In our February newsletter, we talked about buffs- what they are, their many uses, and that we are starting to offer them as an option for women who go on a trip. But we had no idea where they came from until we received this email from our local partner in Spain.
"Got a real chuckle at the February newsletter highlighting Buff. DId you know it's a Spanish (well, Catalonian) company? I have at least four buffs, and have been eyeing this year's models.
Short Buff story: the man who invented the thing was apparently using his neck gaiter from the military service (obligatory until not too long ago). They're an ugly olive green and he decided that other colors just might sell to sports people. In Spanish the name is the same as underwear for women: braga.
All that is cute but.... not too long after they set up the company sometime in the 1990s, Buff funded a Spanish all-women team on a mega raid-adventure. I don't remember the name of the raid, but it's something done every few years, funded by a millionaire who wanted to do some unusual giving-back. The deal is (or was, maybe no longer happening) that teams of four people had a weeklong route, including hiking, probably some scrambling (not technical climbing), some water sport and maybe biking or horseback riding. I think the team got 2 or 3 people for managing their supplies - but what was really unusual about this raid was that you signed up not knowing were it would be, and 2-3 weeks before it started you got a trip pack and had to plan everything in a short time: when to cross the control points (that had a specific schedule), what to eat, what gear to take, and all that. And they went to really isolated or underdeveloped areas. No prizes, just a certificate for teams that completed the route in the stipulated time, with ALL the team members.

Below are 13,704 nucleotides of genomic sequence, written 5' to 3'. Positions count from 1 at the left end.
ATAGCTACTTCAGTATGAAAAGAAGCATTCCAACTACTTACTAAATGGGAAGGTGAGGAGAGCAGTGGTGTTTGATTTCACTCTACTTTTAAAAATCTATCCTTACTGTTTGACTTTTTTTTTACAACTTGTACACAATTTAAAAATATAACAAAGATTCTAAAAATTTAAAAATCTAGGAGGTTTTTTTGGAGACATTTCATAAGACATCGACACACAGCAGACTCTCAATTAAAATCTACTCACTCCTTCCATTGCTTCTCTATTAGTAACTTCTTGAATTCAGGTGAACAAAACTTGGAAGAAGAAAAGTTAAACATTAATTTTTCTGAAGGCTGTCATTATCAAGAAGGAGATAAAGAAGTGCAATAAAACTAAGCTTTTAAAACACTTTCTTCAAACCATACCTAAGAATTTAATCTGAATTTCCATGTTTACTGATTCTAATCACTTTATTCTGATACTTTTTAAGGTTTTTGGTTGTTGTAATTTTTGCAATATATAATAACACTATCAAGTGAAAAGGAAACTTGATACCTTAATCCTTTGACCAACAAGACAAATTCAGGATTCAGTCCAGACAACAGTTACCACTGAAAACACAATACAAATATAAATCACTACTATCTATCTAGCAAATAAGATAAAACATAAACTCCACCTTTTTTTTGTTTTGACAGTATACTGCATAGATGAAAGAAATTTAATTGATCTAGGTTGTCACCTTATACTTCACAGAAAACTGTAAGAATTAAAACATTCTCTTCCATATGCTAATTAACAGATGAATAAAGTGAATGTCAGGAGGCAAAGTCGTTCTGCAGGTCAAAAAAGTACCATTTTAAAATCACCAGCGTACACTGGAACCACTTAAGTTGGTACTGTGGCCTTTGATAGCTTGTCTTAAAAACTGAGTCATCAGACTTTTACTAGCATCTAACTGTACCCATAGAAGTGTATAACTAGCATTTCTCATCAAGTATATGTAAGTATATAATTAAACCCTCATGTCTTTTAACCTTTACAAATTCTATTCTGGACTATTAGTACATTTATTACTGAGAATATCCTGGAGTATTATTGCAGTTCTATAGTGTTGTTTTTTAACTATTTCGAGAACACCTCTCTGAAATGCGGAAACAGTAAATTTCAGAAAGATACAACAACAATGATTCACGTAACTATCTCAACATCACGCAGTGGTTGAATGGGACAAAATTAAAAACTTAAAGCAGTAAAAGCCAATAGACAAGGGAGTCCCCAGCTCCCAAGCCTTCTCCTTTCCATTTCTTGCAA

The deal was of the team of four, one had to be a woman. Thinking how to communicate and work together and all that, take the pace of the weakest member of the team (ummm). The Spanish women team was the first all-woman team, and they needed to get funding. Government declined, but Buff said yes. Buff got a lot of fabulous PR, used that in their adds for next few years (rightly so!). And yes, all the photos of the women's team had Buffs somewhere in the shot.
So what happened to the team? They completed the route successfully and apparently even had fun. One of the blurbs was about them trying to get the rafts going in the right direction, amid gales and gales of laughter. This route was so challenging that (so the story says) US Marines were seen sitting in tears next to the trail. The women's team was praised for understanding that the spirit of the adventure was to test oneself, but also to have fun.
Just thought I'd share that with you, in case you didn't know. Makes the Buffs even better!"
Now that we know the history of the buff, we like them even more!!